It’s often said that you only get one chance to make a first impression. It’s certainly true for films. In many movie reviews, the opening sequence is treated with a certain kind of reverence – it sets the tone for the remainder of your experience. It can succeed spectacularly, as in Boogie Nights, treating us to a sprawling masterpiece that introduces the characters and setting and kickstarts the plot all at once. It can hypnotize us, like in Apocalypse Now, where we see a vibrant green jungle lazily explode into fire. Or it can be a disaster, such as in Fox’s newly debuted Sarah Connor Chronicles, where guns appear out of thin air, the dream-sequence conceit is painfully obvious, and disinterested conversations fill a roomful of viewers after fewer than fifteen seconds have gone by. When presenting a product, a filmmaker needs to deliver a good first impression. Failure to do risks losing the respect of your audience before your story has even begun. But what about last impressions? If you make a sufficiently bad one, it may be the last impression you ever get to make.
In films, the song that is chosen to cover the final credits is often one of the most overlooked aspects of the soundtrack. For movies that succeed, it allows the viewer the chance to relax in their seats, pat their bellies in contentment, and gnaw on the bones of the feast they’ve just enjoyed. For movies that fail, it offers one last shot at redemption.
The Film: Natural Born Killers
The Song: “The Future”
The Artist: Leonard Cohen
In my last column, I mentioned Natural Born Killers in an unfavorable light. It was no accident. I couldn’t stand this movie. Despite several very isolated pockets of accomplishment (such as the brief interlude in the prison bathroom, featuring Nine Inch Nails’ “A Warm Place”), I found the film to be absurdly chaotic and pretentious. “But that’s the point!” you say. “It’s satire. Robert Downey Jr. explains exactly what’s being done to you!” Well, sure, but just because it’s being done on purpose doesn’t mean that it’s any good.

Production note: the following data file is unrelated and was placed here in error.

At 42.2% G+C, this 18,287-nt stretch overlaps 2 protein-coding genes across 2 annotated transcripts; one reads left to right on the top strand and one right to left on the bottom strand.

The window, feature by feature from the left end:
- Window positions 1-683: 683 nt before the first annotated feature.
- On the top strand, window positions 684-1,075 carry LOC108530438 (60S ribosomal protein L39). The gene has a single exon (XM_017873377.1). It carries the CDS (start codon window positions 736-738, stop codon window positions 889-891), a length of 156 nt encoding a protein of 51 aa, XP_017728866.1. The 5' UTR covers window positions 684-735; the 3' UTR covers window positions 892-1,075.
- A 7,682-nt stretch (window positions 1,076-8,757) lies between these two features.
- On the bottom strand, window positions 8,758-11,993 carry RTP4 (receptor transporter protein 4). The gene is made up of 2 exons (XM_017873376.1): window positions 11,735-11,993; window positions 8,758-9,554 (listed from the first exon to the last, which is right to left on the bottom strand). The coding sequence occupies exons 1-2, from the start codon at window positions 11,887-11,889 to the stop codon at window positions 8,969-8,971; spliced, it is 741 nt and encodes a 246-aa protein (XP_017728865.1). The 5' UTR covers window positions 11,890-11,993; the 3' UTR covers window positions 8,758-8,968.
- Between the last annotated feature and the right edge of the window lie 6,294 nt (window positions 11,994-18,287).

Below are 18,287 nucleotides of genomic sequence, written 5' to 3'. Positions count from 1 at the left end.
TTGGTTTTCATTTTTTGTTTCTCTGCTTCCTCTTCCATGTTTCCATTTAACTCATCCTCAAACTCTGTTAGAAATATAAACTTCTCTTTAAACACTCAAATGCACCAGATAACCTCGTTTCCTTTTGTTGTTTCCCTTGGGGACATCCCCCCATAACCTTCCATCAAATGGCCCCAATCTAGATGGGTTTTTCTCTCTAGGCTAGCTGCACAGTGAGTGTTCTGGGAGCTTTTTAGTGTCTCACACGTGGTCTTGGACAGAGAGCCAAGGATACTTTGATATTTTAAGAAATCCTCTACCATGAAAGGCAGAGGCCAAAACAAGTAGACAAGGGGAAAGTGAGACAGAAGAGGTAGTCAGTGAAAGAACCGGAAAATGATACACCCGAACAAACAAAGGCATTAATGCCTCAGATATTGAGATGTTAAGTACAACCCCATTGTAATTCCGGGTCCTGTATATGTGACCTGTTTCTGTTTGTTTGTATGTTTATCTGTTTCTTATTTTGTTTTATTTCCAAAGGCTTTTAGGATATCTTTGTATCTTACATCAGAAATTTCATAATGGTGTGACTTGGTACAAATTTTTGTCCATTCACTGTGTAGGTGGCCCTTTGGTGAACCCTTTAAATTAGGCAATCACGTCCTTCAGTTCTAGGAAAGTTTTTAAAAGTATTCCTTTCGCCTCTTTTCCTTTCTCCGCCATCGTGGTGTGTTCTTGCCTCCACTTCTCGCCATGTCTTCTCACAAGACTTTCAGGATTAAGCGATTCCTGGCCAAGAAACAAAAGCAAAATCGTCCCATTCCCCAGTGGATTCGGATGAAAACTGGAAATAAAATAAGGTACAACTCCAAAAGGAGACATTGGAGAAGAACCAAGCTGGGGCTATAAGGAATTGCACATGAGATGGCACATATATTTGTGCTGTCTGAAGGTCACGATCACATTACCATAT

It’s my understanding that Quentin Tarentino felt much the same way. He was so dissatisfied by the rewritten version of his script that he publicly declined to accept credit as a writer. The film enjoyed a predictable controversy when it was released, due to the graphic violence throughout the film, but ultimately didn’t make all that big of a splash. Its tepid reception from critics and solid R rating contributed to a modest performance at the box office and a very mild cult following when it came to home video.
Despite my disdain for the film, I ended up feeling completely differently about the soundtrack. It was produced by Trent Reznor (whose music I don’t mind but am not a particular fan of) and features a plethora of songs from discordant genres that somehow manage to come together successfully. It’s almost like a mix tape that has been put together for you by a good friend who knows your musical taste, and manages to artfully arrange a selection of things he thinks you’d probably like into a single coherent package that you end up adoring.
“The Future,” the title track from the prolific Leonard Cohen’s ninth studio album, is used to introduce the final credits. Used as the film’s last words, the song manages to salvage quite a bit of Oliver Stone’s dignity through its own. It’s like hearing the last wheeze of some tweeked-out drifter on his deathbed, and discovering that despite a life of hard partying, petty thefts, cheap thrills, and an ultimately meaningless existence, he has finally managed to find something profound to say.
The movie itself is a long “satirical” statement on crime and celebrity, but Cohen’s song effortlessly makes the exact same statement in one-tenth the time, without the benefit of images, and does it in a far more chilling and convincing fashion. It’s impossible to imagine that someone with such a deep voice isn’t saying something important (even when James Earl Jones was doing cheerfully fluffy commercials for Bell Atlantic, it still seemed like he was telling me something I’d better not ignore), and as a songwriter, the peerless Cohen usually does.
Give me back my broken night
my mirrored room, my secret life
it’s lonely here,
there’s no one left to torture
Give me absolute control
over every living soul
And lie beside me, baby,
that’s an order!
One of the aspects of their crimes that mass murderers find so irresistible is the sense of godlike power they feel when they’re in control of the life and death of their victims. In just a few short lines, Cohen has already managed to brilliantly evoke the image of a serial killer languishing in prison. And the descriptions that follow, of the Berlin Wall, blizzards, Hiroshima, Charles Manson, and having one’s private life “suddenly explode,” evoke the image of a voyeuristic society that has fallen into decay, and far beyond redemption. A society that, even if it wanted to, wouldn’t have the first idea of how to repent.
“Waiting for the Miracle”
In addition to providing a parallel theme to that of the movie, another reason that “The Future” works so well in Natural Born Killers is that it provides a sense of closure. The opening sequence in the film uses “Waiting for the Miracle,” another song from the same album, which pitches a similar message as “The Future.” Framing the film with a pair of brilliant Cohen songs almost renders the remainder of Natural Born Killers irrelevant. In about ten minutes’ worth of music, Cohen has already said everything that the film intends to say, and manages to do so with an eloquence that really can’t be matched by all the fancy editing and film tricks in the world.